Break the Christmas Craziness

December 12, 2008

I am not a religious person.  However, I watched this video and was moved by the message – spend less, give more of yourself, simplify Christmas, live simply so that others may simply live.

The Advent Conspiracy

According to this, it would cost $10 billion to provide safe drinking water to every person on the planet.  Yet Americans spent over $450 billion on Christmas last year and many people still lack safe drinking water and die from diseases caused by water contamination.

Something to think about.   Every pebble into the pond causes ripples all the way to the edge.  Every dollar we spend in the United States affects, advertently or inadvertently, someone living in dire poverty in the third world.

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According to the Webster’s New Millennium Dictionary 2003-2006 Voluntary Simplicity is a lifestyle that is less pressured due to a focus away from accumulation of goods and more toward non-material aspects of life.

It is no longer a theory that the earth is headed on a collision course due to human consumption.  A 2005 report backed by over 1,000 of the world’s leading scientists warned that almost two-thirds of the world’s resources have already been consumed.  That is a frightening thought.  And even more shameful is that the largest portion of the world’s resources is consumed by the United States in our quest for more, quicker, faster, better products.  We glibly throw away containers that cost more than many people in the world make in a month.  We easily toss precious natural resources down the drain and into the sewers or into huge holes in the ground where we bury our unwanted, out of fashion but perfectly workable items.  Or we buy inferior, cheaply made products that have to be replaced time and time again.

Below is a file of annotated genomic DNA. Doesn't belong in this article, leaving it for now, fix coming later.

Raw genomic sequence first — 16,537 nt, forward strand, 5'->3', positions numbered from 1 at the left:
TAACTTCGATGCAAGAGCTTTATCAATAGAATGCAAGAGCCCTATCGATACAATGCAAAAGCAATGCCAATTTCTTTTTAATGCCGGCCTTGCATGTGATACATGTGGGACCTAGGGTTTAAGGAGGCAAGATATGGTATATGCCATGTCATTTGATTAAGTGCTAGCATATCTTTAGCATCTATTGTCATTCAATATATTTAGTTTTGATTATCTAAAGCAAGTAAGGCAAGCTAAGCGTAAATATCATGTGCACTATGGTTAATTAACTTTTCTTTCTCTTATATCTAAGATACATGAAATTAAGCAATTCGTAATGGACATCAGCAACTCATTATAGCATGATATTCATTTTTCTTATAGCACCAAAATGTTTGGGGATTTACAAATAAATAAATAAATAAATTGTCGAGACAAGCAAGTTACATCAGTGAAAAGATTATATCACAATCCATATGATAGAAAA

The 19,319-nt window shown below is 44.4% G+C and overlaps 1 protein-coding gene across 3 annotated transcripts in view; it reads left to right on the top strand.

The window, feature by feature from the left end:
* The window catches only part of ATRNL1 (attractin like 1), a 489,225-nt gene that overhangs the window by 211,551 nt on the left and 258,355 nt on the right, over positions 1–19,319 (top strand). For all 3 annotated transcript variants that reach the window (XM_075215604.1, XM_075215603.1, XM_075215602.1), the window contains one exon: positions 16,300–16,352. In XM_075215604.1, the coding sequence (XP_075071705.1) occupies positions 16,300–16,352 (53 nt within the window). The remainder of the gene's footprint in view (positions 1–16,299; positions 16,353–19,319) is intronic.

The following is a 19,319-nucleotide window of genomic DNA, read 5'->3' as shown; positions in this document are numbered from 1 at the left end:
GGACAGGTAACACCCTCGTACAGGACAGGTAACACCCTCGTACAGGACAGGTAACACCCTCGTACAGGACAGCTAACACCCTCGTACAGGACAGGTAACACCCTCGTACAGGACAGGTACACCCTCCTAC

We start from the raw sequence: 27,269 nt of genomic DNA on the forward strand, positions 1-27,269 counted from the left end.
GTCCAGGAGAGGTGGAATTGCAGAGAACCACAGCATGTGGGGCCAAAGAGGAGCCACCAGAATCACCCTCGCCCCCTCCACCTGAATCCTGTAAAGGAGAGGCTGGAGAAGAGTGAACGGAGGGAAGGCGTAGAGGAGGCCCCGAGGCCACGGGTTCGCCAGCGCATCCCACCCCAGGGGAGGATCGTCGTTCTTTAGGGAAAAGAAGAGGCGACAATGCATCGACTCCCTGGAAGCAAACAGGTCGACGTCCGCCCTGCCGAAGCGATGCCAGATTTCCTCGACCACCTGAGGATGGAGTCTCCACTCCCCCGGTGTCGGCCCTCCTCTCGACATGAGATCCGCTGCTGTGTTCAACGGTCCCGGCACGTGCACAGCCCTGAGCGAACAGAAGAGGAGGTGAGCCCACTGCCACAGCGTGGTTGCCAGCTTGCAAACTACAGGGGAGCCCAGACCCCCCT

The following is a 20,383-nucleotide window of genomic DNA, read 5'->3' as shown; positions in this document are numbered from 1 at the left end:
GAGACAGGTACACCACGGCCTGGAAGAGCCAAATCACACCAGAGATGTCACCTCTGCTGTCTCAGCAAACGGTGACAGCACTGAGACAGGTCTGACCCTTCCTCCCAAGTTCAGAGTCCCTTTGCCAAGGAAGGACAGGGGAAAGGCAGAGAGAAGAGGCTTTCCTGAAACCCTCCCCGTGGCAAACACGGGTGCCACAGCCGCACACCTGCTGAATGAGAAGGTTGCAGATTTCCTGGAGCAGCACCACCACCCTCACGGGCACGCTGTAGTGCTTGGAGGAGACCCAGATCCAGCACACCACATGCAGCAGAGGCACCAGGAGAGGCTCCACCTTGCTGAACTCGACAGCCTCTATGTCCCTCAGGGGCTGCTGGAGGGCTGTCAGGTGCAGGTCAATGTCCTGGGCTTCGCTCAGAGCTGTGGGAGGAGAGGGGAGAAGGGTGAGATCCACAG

This quest for bigger, better, faster and newer is the modern American dream.  Instant gratification is the name of the game.  We see advertisements every day that a new living room suite of furniture can be yours with no interest and no payment for three years.  What they don’t tell you is at the end of that three years the interest has compounded, circumstances may change or the furniture may need or want to be replaced again driving you further and further into debt.  Not only is this modern American dream destroying the environment by using resources at liberty without thought to where it comes from or how it is made, but this constant cycle of debt is endangering  the economy, our health, our mental and emotional health, our families and our communities.  People have to work longer and longer hours to continuously purchase items that drastically outpace their income.   Debt has become fashion and workers are tied to the “company store” to repay their lenders.  

Voluntary simplicity is rejecting the modern American dream of consumption, debt and slave to work in order to find more a more meaningful life.   All ages and types of people practice voluntary simplicity.  Many people reduce as a social justice statement.  Others do so to make a political statement.  And others still are simply tired of being tied to a job they once loved but came to resent after years of grinding away getting further and further behind.  Whatever the reason, the movement is growing across the first world and people are actively seeking a different, better way of life; a life where they are in control, not their debt or their employers.   A life that is full, rich in ways that money cannot purchase and socially and environmentally balanced.